A 24 hour strike by staff on Wednesday resulted in Italian airline Alitalia cancelling 60 per cent of its flights for the day. The grounding affected flights such as those from Rome and Milan to London Heathrow, London City and New York’s JF Kennedy airports.
In a statement, Alitalia said it had done everything possible to reduce any inconvenience to passengers. The statement explained that bigger aircraft would be utilised where possible while some passengers had been booked onto the first flights after the strike was over.
Alitalia said the after-effects of the work stoppage would also impact on flight schedules for yesterday. One of the first casualties of this was a London Heathrow to Rome flight.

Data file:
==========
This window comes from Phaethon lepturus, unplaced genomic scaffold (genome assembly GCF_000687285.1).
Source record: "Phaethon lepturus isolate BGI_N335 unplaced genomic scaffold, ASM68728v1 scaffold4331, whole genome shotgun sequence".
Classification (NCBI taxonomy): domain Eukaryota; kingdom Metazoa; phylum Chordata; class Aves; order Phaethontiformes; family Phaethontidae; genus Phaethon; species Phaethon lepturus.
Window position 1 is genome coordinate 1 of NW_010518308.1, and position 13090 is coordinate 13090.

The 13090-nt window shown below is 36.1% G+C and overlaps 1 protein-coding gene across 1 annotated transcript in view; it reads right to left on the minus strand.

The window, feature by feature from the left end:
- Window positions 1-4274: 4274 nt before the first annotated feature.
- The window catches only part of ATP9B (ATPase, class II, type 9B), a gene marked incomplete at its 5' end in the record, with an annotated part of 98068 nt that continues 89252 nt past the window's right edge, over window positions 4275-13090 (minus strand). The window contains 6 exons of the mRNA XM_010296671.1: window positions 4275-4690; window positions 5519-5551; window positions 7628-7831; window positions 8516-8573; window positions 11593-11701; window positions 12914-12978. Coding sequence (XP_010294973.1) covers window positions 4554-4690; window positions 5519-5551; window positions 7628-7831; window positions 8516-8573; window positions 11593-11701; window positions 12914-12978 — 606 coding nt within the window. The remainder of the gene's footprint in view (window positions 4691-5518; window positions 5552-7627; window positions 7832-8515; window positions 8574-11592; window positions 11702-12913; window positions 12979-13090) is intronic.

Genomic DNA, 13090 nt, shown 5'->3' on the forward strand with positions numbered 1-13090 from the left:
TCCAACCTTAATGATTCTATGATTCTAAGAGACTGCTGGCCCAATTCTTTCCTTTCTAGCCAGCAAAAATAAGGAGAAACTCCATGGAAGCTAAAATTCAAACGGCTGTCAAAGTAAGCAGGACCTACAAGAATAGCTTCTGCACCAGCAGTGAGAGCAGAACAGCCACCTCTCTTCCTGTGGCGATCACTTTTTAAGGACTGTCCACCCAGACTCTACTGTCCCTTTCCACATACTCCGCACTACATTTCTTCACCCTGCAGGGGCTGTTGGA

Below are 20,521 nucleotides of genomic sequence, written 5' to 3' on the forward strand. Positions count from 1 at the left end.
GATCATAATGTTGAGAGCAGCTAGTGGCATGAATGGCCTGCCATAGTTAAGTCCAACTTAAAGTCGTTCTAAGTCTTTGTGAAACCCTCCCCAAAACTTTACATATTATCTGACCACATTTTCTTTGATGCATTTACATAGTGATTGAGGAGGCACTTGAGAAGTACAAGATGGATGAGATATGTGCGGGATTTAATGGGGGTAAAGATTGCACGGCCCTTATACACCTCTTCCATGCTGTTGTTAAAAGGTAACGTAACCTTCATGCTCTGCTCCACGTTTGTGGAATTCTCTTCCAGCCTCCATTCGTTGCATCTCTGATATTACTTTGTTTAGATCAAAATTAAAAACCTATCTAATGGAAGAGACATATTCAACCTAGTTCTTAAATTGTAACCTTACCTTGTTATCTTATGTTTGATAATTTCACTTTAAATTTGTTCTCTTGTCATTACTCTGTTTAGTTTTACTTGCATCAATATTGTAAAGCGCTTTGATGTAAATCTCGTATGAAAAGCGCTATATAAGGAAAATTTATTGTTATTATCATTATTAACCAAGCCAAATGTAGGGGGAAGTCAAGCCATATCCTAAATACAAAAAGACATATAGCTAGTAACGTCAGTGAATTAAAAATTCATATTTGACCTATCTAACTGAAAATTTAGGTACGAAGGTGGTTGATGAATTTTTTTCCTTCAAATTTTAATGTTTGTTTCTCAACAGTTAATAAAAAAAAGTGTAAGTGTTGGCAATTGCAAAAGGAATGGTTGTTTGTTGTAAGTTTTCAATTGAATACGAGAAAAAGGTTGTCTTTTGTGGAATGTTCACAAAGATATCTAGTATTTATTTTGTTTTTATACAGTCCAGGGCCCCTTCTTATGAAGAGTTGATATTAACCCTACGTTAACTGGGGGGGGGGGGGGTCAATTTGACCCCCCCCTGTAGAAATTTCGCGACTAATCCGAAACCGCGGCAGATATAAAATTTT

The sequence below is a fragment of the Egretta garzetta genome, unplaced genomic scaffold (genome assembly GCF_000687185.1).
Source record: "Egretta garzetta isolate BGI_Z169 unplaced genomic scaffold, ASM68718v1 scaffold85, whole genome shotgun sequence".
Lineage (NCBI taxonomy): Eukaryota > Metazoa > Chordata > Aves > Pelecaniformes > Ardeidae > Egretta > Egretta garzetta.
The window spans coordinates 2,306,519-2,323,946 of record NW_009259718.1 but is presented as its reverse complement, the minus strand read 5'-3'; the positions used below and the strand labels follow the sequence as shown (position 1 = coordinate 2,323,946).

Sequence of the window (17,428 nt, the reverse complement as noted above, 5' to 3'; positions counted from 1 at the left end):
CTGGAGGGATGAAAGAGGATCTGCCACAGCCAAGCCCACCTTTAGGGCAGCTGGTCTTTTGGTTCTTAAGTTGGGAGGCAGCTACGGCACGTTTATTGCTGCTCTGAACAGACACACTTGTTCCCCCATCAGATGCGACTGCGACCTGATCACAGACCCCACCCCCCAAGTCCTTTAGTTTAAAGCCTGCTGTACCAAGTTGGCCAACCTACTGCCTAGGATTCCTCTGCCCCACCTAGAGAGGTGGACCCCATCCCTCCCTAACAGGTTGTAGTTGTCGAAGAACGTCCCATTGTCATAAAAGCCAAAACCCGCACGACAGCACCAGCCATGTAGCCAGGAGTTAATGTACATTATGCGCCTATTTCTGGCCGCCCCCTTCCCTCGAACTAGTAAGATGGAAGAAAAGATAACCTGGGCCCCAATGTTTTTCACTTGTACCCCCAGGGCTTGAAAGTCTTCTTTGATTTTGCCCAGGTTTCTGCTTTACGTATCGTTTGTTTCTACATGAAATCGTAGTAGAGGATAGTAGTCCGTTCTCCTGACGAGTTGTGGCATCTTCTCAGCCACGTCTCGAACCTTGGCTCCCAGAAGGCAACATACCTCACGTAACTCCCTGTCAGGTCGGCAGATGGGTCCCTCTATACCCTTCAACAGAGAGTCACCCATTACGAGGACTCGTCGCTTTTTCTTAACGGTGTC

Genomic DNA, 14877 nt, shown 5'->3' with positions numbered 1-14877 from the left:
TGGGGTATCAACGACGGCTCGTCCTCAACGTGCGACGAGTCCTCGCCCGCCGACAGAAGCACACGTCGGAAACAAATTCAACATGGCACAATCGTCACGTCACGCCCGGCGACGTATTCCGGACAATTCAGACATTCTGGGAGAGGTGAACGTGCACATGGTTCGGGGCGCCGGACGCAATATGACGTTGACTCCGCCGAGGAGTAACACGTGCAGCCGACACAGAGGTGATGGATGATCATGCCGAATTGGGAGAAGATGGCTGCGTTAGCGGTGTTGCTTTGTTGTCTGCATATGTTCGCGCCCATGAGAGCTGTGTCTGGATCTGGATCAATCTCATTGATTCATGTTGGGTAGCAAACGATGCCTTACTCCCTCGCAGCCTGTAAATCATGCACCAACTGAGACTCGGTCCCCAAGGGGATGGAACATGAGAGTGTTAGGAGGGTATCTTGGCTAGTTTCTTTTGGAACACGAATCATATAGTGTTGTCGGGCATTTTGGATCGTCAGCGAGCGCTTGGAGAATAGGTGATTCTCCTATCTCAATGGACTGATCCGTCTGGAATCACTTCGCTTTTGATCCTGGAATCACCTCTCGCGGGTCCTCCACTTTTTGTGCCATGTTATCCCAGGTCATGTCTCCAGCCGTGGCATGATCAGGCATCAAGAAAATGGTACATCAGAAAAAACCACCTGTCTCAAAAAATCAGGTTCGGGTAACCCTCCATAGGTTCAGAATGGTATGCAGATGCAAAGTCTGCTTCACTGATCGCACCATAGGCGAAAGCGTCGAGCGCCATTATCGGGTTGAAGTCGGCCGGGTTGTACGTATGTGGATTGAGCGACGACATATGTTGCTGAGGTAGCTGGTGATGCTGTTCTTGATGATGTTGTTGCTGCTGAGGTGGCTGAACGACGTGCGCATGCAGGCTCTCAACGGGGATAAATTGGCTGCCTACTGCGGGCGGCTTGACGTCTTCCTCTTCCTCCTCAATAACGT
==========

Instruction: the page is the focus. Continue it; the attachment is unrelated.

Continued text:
Airline workers in Italy noted that with such a large proportion of flights grounded it would take days for some passengers to get flights and for timetables to return to normal. Further strikes for the 21 April are in the pipeline and are expected to disrupt flights for passengers returning from Easter breaks.
The strike was called to protest redundancies and cost cutting measures the carrier’s management had proposed to turn losses around. The proposals could see 2,000 jobs axed and the salaries of cabin crews reduced by up to 30 per cent.
Before the strike, unions explained that Alitalia was trying to railroad a deal through before the 13 April but the sides were poles apart. UIL union representative Ivan Viglietti said the proposals would still not ensure the long-term future of the airline and it also needed to put more money into long-haul routes.